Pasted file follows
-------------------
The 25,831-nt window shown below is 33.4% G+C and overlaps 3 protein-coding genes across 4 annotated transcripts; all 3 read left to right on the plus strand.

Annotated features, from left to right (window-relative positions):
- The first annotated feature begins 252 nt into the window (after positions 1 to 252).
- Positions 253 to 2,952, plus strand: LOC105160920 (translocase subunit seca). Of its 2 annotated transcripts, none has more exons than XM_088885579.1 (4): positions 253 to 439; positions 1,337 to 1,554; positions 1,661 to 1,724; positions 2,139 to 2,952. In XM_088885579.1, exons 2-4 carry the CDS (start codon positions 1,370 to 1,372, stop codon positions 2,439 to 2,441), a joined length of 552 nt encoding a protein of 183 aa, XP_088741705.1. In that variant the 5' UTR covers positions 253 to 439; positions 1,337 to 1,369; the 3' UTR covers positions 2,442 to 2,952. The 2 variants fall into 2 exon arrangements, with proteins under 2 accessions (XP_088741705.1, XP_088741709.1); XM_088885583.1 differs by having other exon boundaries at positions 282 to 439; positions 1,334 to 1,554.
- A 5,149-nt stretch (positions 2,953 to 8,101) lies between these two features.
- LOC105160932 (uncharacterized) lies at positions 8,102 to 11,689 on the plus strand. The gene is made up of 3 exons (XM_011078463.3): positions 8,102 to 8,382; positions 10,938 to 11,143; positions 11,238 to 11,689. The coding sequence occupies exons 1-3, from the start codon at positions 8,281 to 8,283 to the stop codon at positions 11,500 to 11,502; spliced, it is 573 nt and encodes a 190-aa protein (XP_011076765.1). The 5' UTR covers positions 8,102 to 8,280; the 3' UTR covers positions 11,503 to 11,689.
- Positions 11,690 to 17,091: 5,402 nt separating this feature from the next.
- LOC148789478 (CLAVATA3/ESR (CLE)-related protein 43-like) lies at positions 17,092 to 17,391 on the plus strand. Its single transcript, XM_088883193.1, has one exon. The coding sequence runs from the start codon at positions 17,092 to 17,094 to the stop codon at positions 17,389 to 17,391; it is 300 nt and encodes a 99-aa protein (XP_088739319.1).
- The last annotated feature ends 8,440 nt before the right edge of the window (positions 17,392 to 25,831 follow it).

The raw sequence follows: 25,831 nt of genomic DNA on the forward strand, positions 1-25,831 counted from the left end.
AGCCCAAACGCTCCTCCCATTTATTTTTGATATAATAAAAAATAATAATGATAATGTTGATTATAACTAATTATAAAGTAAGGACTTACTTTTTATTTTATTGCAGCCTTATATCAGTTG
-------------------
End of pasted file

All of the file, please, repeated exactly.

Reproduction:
The 25,831-nt window shown below is 33.4% G+C and overlaps 3 protein-coding genes across 4 annotated transcripts; all 3 read left to right on the plus strand.

Annotated features, from left to right (window-relative positions):
- The first annotated feature begins 252 nt into the window (after positions 1 to 252).
- Positions 253 to 2,952, plus strand: LOC105160920 (translocase subunit seca). Of its 2 annotated transcripts, none has more exons than XM_088885579.1 (4): positions 253 to 439; positions 1,337 to 1,554; positions 1,661 to 1,724; positions 2,139 to 2,952. In XM_088885579.1, exons 2-4 carry the CDS (start codon positions 1,370 to 1,372, stop codon positions 2,439 to 2,441), a joined length of 552 nt encoding a protein of 183 aa, XP_088741705.1. In that variant the 5' UTR covers positions 253 to 439; positions 1,337 to 1,369; the 3' UTR covers positions 2,442 to 2,952. The 2 variants fall into 2 exon arrangements, with proteins under 2 accessions (XP_088741705.1, XP_088741709.1); XM_088885583.1 differs by having other exon boundaries at positions 282 to 439; positions 1,334 to 1,554.
- A 5,149-nt stretch (positions 2,953 to 8,101) lies between these two features.
- LOC105160932 (uncharacterized) lies at positions 8,102 to 11,689 on the plus strand. The gene is made up of 3 exons (XM_011078463.3): positions 8,102 to 8,382; positions 10,938 to 11,143; positions 11,238 to 11,689. The coding sequence occupies exons 1-3, from the start codon at positions 8,281 to 8,283 to the stop codon at positions 11,500 to 11,502; spliced, it is 573 nt and encodes a 190-aa protein (XP_011076765.1). The 5' UTR covers positions 8,102 to 8,280; the 3' UTR covers positions 11,503 to 11,689.
- Positions 11,690 to 17,091: 5,402 nt separating this feature from the next.
- LOC148789478 (CLAVATA3/ESR (CLE)-related protein 43-like) lies at positions 17,092 to 17,391 on the plus strand. Its single transcript, XM_088883193.1, has one exon. The coding sequence runs from the start codon at positions 17,092 to 17,094 to the stop codon at positions 17,389 to 17,391; it is 300 nt and encodes a 99-aa protein (XP_088739319.1).
- The last annotated feature ends 8,440 nt before the right edge of the window (positions 17,392 to 25,831 follow it).

The raw sequence follows: 25,831 nt of genomic DNA on the forward strand, positions 1-25,831 counted from the left end.
AGCCCAAACGCTCCTCCCATTTATTTTTGATATAATAAAAAATAATAATGATAATGTTGATTATAACTAATTATAAAGTAAGGACTTACTTTTTATTTTATTGCAGCCTTATATCAGTTG